consists of chiral (particles move one-way) edges connected by
occasional saddle points where tunneling between the edges occur. We
demonstrated that the duality of a sort works for each saddle point,
no matter how complicated the system of edges is: if the tunneling
of electrons through an insulating region between two nearby edges
becomes too strong, one can reconnect the edges and consider the
tunneling of quasiparticles in the transverse direction through
quantum Hall liquid.

In fact, the quantum Hall symmetries, including the quantization of
the Hall resistance well into the insulator phase, come out of a very
similar *classical* model: a collection of chiral edges
connected at saddle points [E. Shimshoni and A. Auerbach, "Quantized Hall
insulator: Transverse and longitudinal transport" Phys. Rev. B 55,
9817 (1997)]. The only difference is that the quantum interference is
suppressed. In the paper [11] "**Hall
Resistivity and Dephasing in the Quantum Hall Insulator**" (with
A. Auerbach), we demonstrated that the absence of the quantum
interference is required: a simple numerical simulation (within a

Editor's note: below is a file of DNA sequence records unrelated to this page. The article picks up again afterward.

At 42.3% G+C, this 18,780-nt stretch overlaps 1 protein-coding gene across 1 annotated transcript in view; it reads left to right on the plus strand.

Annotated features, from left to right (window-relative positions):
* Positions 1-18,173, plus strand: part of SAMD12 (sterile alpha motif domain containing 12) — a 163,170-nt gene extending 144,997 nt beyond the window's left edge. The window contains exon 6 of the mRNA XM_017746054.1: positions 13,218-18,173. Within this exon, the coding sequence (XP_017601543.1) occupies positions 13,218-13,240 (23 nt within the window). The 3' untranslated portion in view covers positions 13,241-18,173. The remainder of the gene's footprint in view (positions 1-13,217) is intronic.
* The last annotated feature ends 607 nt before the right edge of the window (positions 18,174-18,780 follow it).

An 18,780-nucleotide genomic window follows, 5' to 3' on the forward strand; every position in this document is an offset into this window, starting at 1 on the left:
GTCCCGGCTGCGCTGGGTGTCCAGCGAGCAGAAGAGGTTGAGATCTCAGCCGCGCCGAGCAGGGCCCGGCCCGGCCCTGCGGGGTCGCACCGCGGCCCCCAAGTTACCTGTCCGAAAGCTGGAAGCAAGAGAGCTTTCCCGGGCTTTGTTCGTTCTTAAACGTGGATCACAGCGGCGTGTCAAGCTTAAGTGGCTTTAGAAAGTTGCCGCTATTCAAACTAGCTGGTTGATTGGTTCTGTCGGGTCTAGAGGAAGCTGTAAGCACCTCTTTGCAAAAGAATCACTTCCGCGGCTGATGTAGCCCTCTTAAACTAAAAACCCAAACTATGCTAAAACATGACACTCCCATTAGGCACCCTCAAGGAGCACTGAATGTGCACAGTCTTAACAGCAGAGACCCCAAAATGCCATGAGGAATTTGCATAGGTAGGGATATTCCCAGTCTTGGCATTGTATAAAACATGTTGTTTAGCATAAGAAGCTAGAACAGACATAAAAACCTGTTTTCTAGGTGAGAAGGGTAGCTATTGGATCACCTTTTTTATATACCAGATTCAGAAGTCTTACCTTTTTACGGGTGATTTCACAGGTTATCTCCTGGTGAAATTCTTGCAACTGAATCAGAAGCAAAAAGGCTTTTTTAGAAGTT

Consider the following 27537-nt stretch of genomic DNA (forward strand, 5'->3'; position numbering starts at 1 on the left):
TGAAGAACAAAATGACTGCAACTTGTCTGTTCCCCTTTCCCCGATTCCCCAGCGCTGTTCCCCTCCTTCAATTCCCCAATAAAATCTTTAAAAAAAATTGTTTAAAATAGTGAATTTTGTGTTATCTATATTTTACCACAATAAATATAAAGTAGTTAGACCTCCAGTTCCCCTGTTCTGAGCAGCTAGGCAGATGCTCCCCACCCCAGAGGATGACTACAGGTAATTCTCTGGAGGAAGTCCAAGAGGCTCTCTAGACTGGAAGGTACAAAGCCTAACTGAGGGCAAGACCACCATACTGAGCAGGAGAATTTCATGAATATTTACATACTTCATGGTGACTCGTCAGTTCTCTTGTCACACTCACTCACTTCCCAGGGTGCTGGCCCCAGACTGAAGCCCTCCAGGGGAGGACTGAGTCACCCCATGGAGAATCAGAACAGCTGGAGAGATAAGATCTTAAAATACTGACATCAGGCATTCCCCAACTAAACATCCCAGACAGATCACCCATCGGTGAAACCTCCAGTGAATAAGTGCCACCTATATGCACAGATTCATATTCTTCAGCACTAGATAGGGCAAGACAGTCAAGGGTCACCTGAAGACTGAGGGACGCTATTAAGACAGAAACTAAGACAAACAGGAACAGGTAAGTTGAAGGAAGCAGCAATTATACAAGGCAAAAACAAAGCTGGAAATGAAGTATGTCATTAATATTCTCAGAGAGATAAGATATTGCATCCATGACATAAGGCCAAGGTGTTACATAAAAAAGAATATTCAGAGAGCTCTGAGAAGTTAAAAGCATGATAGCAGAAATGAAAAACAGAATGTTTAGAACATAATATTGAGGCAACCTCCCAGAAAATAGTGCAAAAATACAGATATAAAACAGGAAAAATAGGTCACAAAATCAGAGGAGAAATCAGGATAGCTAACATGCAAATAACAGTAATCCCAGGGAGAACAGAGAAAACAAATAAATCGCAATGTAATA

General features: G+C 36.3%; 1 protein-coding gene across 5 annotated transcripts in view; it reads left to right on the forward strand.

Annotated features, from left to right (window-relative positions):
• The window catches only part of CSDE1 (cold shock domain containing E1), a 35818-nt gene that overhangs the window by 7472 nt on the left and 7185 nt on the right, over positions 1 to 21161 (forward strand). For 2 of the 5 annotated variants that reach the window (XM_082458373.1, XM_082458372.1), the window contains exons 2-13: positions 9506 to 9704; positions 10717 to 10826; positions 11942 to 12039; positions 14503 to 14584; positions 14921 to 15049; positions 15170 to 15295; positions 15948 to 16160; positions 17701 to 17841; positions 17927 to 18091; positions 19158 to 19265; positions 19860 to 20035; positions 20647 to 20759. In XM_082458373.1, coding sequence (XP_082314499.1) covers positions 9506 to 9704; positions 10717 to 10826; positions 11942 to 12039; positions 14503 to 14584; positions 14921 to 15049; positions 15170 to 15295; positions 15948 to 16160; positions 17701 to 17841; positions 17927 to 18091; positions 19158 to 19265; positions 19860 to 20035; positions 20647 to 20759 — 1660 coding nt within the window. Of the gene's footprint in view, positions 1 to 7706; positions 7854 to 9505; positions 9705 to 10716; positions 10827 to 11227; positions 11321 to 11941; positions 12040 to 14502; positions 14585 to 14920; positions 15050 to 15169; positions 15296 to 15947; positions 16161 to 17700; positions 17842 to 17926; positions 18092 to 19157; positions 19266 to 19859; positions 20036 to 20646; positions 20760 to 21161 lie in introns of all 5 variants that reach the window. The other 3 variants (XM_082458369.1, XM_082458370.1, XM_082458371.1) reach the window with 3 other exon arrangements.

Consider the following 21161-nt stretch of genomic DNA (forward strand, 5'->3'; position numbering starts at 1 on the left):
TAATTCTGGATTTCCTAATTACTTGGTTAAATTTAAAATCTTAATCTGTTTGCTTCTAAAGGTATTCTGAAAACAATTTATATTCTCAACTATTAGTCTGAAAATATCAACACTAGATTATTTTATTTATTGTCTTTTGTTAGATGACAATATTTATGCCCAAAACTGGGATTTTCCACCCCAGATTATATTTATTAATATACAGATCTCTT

simpler Chalker-Coddington model applicable for integer quantum Hall
effect) showed that the Hall resistance quantization disappeared as
long as the effects of quantum interference were included. This
indicates that some kind of phase-breaking mechanism is in play.

In the paper [16] "**Coulomb
interaction and delocalization in quantum Hall constrictions**"
(with A. Auerbach and E. Shimshoni), we tried to figure out whether
this mysterious phase breaking could originate from the long-range
Coulomb interaction. In short, the answer was no. However, we
discovered that the duality between weak and strong tunneling remains
in the presence of the Coulomb interactions. Namely, in an
X-shaped geometry, duality relates junctions with opening angles α
and (π − α). The Coulomb interaction effect is
precisely cancelled in the self-dual geometry of a junction with
α = π/2, where the tunneling problem becomes exactly solvable
using the Wiener-Hopf method.

Series of papers on correlated bilayers and
multilayers with J. D. Naud and S. L. Sondhi. Please see our letter
[21] "**Fractional quantum
Hall effect in infinite layer systems**" for a short summary.

[10] "

[12] "

[18] "

[26] "

**UNDER CONSTRUCTION**

Leonid Pryadko <my first name at landau dot ucr dot edu> Last modified: Mon Sep 05 15:30:41 Pacific Daylight Time 2005